The author then proceeds to show the absurdity of breeches and petticoats, with many other curious observations, which I shall reserve for another occasion. I cannot, however, conclude this paper without taking notice, that amidst these wild remarks, there now and then appears something very reasonable. I cannot likewise forbear observing, that we are all guilty in some measure of the same narrow way of thinking, which we meet with in this abstract of the Indian Journal, when we fancy the customs, dresses, and manners of other countries are ridiculous and extravagant, if they do not resemble those of our own.

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No. 55. THURSDAY, MAY 3.

- Intus, et in jecore ægro, Nascuntur Domini

Pers. Most of the trades, professions, and ways of living among mankind, take their original either from the love of pleasure or the fear of want. The former, when it becomes too violent, degenerates into luxury, and the latter into avarice. As these two principles of action draw different ways,

Persius has given us a very humorous account of a young fellow who was roused out of his bed, in order to be sent upon a long voyage by Avarice, and afterwards over-persuaded and kept at home by Luxury. I shall set down at length the pleadings of these two imaginary persons, as they are in the original. with Mr. Dryden's translation of them.

Mane, piger, stertis : surge, inquit Avaritia ; eja
Surge. Negas ? instat, Surge, inquit. Non queo. Surge.
Et quid agam ? Rogitas ? Saperdas advehe Ponto,
Castoreum, stuppas, hebenum, thus, lubrica Coa.
Tolle recens primus piper è sitiente camelo :
Verte aliquid; jura. Sed Jupiter audiet. Eheu!
Baro, regustatum digito terebrare salinum
Contentus perages, si vivere cum Jove tendis.
Jam pueris pellem succinctus et ænophorum aptas;
Ocyus ad navem. Nil obstat quin trabe vastâ
Ægeum rapias, nisi solers Luxuria ante
Seductum moneat ; Quò deinde, insane ruis ? Quo ?
Quid tibi vis ? Calido sub pectore mascula bilis
Intumuit, quam non extinxerit urna cicutæ ?
Tun' mare transilias ? Tibi tortâ cannabe fulto
Cæna sit in transtro ? Veientanumque rubellum
Exhalet vapida læsum pice sessilis obba ?
Quid petis ? Ut nummi, quos hic quincunce modesto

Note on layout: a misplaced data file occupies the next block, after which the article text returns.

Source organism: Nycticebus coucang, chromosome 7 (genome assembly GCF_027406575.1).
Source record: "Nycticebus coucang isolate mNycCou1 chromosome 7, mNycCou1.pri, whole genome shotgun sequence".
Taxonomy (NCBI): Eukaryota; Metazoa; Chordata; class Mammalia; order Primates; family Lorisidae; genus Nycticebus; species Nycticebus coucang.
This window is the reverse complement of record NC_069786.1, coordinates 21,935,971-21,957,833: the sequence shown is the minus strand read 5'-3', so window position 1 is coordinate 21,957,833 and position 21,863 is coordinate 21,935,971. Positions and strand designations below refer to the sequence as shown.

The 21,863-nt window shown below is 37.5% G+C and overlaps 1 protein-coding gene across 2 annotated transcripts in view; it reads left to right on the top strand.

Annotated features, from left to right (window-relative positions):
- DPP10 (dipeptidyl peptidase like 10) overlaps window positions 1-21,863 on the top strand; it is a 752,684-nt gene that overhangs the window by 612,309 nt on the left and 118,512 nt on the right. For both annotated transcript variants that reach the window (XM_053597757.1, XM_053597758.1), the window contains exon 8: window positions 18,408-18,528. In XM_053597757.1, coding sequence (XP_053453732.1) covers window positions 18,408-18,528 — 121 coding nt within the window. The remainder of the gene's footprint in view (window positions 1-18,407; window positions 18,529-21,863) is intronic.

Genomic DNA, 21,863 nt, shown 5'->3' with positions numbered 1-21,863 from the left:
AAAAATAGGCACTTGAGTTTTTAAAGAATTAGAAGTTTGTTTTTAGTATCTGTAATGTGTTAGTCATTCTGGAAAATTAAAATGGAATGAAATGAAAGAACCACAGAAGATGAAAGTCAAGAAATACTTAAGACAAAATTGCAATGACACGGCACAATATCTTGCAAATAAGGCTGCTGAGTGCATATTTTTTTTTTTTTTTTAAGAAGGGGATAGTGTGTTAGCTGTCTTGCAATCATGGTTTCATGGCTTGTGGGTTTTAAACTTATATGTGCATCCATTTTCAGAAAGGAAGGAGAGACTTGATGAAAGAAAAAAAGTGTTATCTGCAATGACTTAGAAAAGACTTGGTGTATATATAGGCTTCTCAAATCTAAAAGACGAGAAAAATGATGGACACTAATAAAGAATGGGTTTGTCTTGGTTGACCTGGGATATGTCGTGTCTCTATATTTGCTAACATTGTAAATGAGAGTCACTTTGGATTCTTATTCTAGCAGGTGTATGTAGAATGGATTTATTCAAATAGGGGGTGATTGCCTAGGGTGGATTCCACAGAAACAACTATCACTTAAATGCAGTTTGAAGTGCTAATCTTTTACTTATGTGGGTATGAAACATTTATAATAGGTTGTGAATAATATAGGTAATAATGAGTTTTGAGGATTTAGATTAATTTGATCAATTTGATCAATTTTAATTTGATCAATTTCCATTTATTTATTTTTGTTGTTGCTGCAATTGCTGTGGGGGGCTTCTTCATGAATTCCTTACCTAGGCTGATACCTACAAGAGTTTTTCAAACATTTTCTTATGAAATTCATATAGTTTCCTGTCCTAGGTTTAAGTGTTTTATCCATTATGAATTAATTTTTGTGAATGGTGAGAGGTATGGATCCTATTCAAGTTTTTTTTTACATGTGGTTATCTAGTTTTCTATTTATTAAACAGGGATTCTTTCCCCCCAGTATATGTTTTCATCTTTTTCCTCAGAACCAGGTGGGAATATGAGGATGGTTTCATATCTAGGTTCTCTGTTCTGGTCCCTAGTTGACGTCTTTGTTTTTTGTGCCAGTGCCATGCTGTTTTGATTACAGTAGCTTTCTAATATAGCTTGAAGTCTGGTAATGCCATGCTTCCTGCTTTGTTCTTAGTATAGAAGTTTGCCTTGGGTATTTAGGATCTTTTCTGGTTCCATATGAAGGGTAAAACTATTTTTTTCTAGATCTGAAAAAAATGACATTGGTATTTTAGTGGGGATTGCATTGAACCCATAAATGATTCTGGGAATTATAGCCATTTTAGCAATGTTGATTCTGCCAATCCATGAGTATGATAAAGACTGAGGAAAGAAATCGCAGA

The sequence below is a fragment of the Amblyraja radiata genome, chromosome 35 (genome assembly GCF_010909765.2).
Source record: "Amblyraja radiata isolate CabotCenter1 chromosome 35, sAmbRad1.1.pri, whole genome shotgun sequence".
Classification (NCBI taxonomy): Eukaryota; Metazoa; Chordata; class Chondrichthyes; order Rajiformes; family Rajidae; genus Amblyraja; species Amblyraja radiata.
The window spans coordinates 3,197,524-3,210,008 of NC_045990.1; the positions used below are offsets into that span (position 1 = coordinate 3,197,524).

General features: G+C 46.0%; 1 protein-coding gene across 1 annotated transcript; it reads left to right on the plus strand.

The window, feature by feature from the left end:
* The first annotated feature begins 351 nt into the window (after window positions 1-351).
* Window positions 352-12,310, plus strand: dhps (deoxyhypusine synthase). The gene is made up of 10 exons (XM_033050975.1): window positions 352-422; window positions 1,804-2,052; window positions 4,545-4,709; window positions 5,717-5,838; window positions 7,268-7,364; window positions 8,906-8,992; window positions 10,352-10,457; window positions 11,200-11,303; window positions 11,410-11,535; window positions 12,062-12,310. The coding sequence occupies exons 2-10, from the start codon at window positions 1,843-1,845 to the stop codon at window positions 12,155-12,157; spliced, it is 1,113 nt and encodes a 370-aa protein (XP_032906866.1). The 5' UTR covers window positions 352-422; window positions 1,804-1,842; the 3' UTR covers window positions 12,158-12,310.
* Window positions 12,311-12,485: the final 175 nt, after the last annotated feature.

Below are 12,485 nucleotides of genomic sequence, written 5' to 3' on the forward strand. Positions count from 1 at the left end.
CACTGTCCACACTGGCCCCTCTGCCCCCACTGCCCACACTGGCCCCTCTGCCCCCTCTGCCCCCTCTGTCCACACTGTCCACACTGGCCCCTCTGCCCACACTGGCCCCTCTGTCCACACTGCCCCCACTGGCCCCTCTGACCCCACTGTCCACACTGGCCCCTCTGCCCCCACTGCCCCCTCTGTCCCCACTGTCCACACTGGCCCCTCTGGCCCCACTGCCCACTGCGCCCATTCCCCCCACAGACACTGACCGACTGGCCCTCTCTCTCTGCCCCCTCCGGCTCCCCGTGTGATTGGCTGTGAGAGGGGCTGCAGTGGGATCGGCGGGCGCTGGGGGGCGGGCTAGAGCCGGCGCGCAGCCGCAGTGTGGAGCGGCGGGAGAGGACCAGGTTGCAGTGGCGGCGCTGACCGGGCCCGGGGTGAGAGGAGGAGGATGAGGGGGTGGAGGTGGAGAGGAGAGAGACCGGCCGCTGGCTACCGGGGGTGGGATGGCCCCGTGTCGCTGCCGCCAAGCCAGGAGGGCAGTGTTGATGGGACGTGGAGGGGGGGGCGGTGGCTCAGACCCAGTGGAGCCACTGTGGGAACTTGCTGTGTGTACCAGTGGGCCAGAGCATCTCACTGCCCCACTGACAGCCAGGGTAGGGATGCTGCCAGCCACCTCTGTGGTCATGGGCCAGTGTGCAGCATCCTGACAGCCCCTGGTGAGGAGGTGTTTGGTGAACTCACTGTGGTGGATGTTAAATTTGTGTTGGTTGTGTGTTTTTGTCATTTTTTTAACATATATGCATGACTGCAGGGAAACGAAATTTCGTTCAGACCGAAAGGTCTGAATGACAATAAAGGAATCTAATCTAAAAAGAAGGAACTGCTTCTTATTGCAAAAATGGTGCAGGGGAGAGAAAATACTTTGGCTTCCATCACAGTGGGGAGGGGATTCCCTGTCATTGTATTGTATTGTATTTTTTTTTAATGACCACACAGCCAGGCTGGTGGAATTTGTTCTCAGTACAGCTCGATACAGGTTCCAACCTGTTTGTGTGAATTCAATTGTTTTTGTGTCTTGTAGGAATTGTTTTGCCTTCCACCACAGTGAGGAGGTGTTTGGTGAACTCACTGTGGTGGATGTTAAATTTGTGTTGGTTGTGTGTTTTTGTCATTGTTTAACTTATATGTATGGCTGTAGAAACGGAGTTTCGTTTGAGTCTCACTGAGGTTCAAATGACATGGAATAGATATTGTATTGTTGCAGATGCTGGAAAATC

Nutrieras, pergant avidos sudare deunces ?
Indulge genio : carpamus dulcia ; nostrum est
Quod vivis; cinis, et manes, et fabula fies.
Vive memor lethi : fugit hora. Hoc quod loquor, inde est,
En quid agis ? Duplici in diversum scinderis hamo,
Hunccine, an hunc sequeris ?-
Whether alone, or in thy harlot's lap,
When thou wouldst take a lazy morning's nap,
Up, up, says Avarice. Thou snor'st again,
Stretchest thy limbs, and yawn'st, but all in vain;
The rugged tyrant no denial takes;
At his command th' unwilling sluggard wakes.



What must I do ? (he cries). What ? (says his lord,)
Why rise, make ready, and go straight abroad :
With fish, from Euxine seas, thy vessel freight;
Flax, castor, Coan wines, the precious weight
Of pepper, and Sabean incense, take
With thy own hands from the tired camel's back,
And with post-haste thy running markets make.
Be sure to turn the penny ; lie and swear;
'Tis wholesome sin.-But Jove, thou say'st, will hear.--
Swear, fool, or starve; for the dilemma's even:
A tradesman thou! and hope to go to heaven ?

Resolved for sea, the slaves thy baggage pack,
Each saddled with his burden on his back :
Nothing retards thy voyage now, but he,
That soft voluptuous prince, called Luxury;
And he may ask this civil question : Friend,
What dost thou make a-shipboard ? to what end ?
Art thou of Bethlem's noble college free?
Stark, staring mad, that thou wouldst tempt the sea ?
Cubbed in a cabin, on a mattress laid,
On a brown George, with lousy swabbers fed;
Dead wine, that stinks of the Borachio, sup
From a foul jack, or greasy maple cup
Say, wouldst thou bear all this, to raise thy store